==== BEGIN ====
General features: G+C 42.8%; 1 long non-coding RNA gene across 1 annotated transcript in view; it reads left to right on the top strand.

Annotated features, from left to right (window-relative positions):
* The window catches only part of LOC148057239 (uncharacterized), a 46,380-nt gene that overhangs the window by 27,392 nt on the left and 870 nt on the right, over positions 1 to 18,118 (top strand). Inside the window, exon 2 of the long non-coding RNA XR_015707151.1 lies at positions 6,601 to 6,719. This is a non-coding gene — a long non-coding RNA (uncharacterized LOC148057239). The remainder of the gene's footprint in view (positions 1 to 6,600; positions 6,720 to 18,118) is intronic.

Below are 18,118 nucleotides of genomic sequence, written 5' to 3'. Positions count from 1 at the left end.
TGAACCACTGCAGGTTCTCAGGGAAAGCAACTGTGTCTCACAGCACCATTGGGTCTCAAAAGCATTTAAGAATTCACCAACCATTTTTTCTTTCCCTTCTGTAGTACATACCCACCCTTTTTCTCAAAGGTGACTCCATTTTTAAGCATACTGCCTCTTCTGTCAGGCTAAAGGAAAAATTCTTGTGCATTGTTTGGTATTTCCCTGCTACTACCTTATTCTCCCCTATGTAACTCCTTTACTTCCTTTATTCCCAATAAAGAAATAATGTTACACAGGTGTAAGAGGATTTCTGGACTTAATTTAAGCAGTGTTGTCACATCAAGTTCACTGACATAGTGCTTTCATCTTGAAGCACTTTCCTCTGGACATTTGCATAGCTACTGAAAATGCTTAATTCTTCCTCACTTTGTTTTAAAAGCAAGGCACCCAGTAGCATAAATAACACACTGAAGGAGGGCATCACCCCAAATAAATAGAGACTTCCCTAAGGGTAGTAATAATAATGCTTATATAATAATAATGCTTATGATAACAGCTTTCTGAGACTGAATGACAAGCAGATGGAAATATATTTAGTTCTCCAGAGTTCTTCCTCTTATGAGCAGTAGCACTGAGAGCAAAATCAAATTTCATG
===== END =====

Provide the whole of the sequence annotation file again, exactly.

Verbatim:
General features: G+C 42.8%; 1 long non-coding RNA gene across 1 annotated transcript in view; it reads left to right on the top strand.

Annotated features, from left to right (window-relative positions):
* The window catches only part of LOC148057239 (uncharacterized), a 46,380-nt gene that overhangs the window by 27,392 nt on the left and 870 nt on the right, over positions 1 to 18,118 (top strand). Inside the window, exon 2 of the long non-coding RNA XR_015707151.1 lies at positions 6,601 to 6,719. This is a non-coding gene — a long non-coding RNA (uncharacterized LOC148057239). The remainder of the gene's footprint in view (positions 1 to 6,600; positions 6,720 to 18,118) is intronic.

Below are 18,118 nucleotides of genomic sequence, written 5' to 3'. Positions count from 1 at the left end.
TGAACCACTGCAGGTTCTCAGGGAAAGCAACTGTGTCTCACAGCACCATTGGGTCTCAAAAGCATTTAAGAATTCACCAACCATTTTTTCTTTCCCTTCTGTAGTACATACCCACCCTTTTTCTCAAAGGTGACTCCATTTTTAAGCATACTGCCTCTTCTGTCAGGCTAAAGGAAAAATTCTTGTGCATTGTTTGGTATTTCCCTGCTACTACCTTATTCTCCCCTATGTAACTCCTTTACTTCCTTTATTCCCAATAAAGAAATAATGTTACACAGGTGTAAGAGGATTTCTGGACTTAATTTAAGCAGTGTTGTCACATCAAGTTCACTGACATAGTGCTTTCATCTTGAAGCACTTTCCTCTGGACATTTGCATAGCTACTGAAAATGCTTAATTCTTCCTCACTTTGTTTTAAAAGCAAGGCACCCAGTAGCATAAATAACACACTGAAGGAGGGCATCACCCCAAATAAATAGAGACTTCCCTAAGGGTAGTAATAATAATGCTTATATAATAATAATGCTTATGATAACAGCTTTCTGAGACTGAATGACAAGCAGATGGAAATATATTTAGTTCTCCAGAGTTCTTCCTCTTATGAGCAGTAGCACTGAGAGCAAAATCAAATTTCATG